What kind of clothes you bring backpacking will depend on the seasons and geography of your trip. But there are definitely some stapes that you always want to have, and I’ll also go over some of the variable clothing you’ll want for different locations and climates.
The most important thing about your clothes is that they are comfortable, you don’t want anything that is going to rub weird or be uncomfortable. I’d also like to note that while technical fabrics and clothing are awesome, I also know they are expensive and not available to everyone, in which case, work with what you’ve got. I did my first backpacking trip in a pair of boardshorts and a cotton tank top and was just as comfortable as when I wear the fancy sweat-wicking gear, although I was probably a little sweatier in the cotton.
I generally bring 2 sets of clothes, one for hiking during the day and one for being at camp and sleeping in at night. Even for longer trips, I’ll stick to this method just because I don’t want to weigh my pack down with extra clothes. And by separating your clothes between day and night you’ll keep your sleeping and night clothes clean while your hiking clothes get dirty during the day. Side note, I will give myself a wipe down with either baby wipes or a wet towel at the end of the day before putting on my night clothes to help keep them from getting too dirty.
- Pants: Running shorts, leggings, hiking pants, whatever you feel comfortable hiking in honestly.
- Shirt: Tee shirt or tank tops are both good, the kinds that are sweat-wicking and quick-drying are the best.
- Hiking socks: I usually go for the regular wool hiking socks from REI, but the sweat-wicking ones are great too.
- Hiking boots or trail shoes: There is a great debate on whether hiking boots or trail shoes are the best. Honestly, it depends on what you are comfortable in and what kind of terrain you are going to be hiking. Trail shoes are lighter weight and generally more comfortable without much break-in time. Hiking boots are sturdier and provide more foot and ankle support.
- Hat: Baseball hat or large-brimmed hat both help keep the sun off your face.
- Sunglasses: Keep those peepers protected!
- Bandana: They are so good for covering your neck or pulling back your hair, also great to put in the water then around your neck to cool off.
- Pants: Leggings or thermals are both comfy options for hanging out at camping and sleeping in.
- Shirt: Tee shirt or long sleeve will work fine, make sure to check the night time temperatures when deciding what kind of shirt to bring.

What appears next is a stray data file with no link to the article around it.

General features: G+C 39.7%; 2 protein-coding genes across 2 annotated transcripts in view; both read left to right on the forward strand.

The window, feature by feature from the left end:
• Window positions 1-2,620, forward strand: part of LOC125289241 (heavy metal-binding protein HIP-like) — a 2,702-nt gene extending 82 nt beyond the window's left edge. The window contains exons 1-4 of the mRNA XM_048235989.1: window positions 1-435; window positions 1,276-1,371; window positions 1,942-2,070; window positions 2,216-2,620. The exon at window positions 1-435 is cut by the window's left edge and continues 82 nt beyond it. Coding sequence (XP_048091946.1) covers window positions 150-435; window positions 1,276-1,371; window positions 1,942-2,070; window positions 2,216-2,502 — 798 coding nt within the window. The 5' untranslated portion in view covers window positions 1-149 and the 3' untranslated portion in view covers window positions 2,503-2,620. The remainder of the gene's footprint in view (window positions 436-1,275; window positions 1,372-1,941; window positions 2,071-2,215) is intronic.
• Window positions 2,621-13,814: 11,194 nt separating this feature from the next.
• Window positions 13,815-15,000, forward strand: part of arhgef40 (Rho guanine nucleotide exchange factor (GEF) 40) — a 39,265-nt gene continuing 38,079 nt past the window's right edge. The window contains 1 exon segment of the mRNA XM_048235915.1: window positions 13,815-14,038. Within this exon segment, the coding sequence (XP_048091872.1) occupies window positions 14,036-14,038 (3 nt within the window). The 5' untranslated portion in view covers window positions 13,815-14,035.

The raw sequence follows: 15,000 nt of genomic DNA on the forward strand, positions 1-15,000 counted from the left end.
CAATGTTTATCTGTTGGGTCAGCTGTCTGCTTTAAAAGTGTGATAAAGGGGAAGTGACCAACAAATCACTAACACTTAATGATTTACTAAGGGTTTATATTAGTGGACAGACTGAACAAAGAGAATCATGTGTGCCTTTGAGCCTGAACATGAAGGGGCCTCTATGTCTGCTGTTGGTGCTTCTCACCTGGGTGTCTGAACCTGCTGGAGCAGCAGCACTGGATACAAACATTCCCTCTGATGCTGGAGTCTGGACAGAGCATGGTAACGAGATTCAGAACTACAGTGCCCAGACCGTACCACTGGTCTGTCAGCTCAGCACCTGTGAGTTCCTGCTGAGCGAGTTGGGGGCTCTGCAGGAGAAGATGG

- Puffy jacket: The best and most compact warm layer you can bring, puffy jackets are the best.
- Beanie: Keep your noggin warm.
- Extra pair of clean hiking socks: Having a spare pair of clean socks to put on at the end of the day feels so nice.
- Sandals or water shoes: At the end of a long day on trail it feels so good to take off your hiking shoes, I always bring my Tevas because they are versatile to wear in the water if need be and I can wear socks with them at night to keep my toes warm. Flip flops and water shoes also work perfectly well and are just as versatile.
- Rain shell: I always bring a rain shell, at best you have it if it rains, at worst you can use it as a seat on the ground.
- Swimsuit: It’s nice to jump in the water on hot days after hiking if you are near a river or lake.
- Fleece sweater: If it’s going to be really cold where you’re hiking fleece is a great layer to have
- Neoprene socks: If you are hiking in rivers or slot canyons neoprene socks will help keep your toesies warm.
- Thermals: If you are going to have really cold temperatures thermals are the best to help you stay cozy on chilly nights (or days).
1.Bandana // 2. Hat // 3. Beanie // 4. Sunglasses // 5. Hiking Socks // 6. Swimsuit // 7. Hiking Shirts // 8. Long Sleeve Shirt // 9. Running Shorts // 10. Puffy Jacket // 11. Leggings // 12. Technical Leggings // 13. Rain Shell // 14. Trail Shoes // 15. Sandals
Alright, so toiletries aren’t really clothes but you generally pack them when you are packing your clothes. So here is my list of toiletries that I bring backpacking.
- Face wipes
- Bug repellent
- Tissues/toilet paper
- Allergy medicine
- Safety pin
- Hair ties
- Bobby pins
Always check both the weather and average climate as well as rainfall for the area you are going to be hiking so that you can pack accordingly. There’s no reason to bring thermals and rain gear if it’s going to be in the 90’s with zero chance of rain. On the flip side if you are going to be at high altitudes with the possibility of encountering snow and getting some rain you will absolutely want those thermals and rain gear. Do your research and use your best judgment.
Download a printable checklist with all the clothing and toiletry items here!
Download the google spreadsheet with all the clothing and toiletry items here!
Backpacking 101: Planning
Backpacking 101: Gear
Backpacking 101: Food
Backpacking 101: Packing Your Backpack
Backpacking 101: All My Secrets
Backpacking 101: Training
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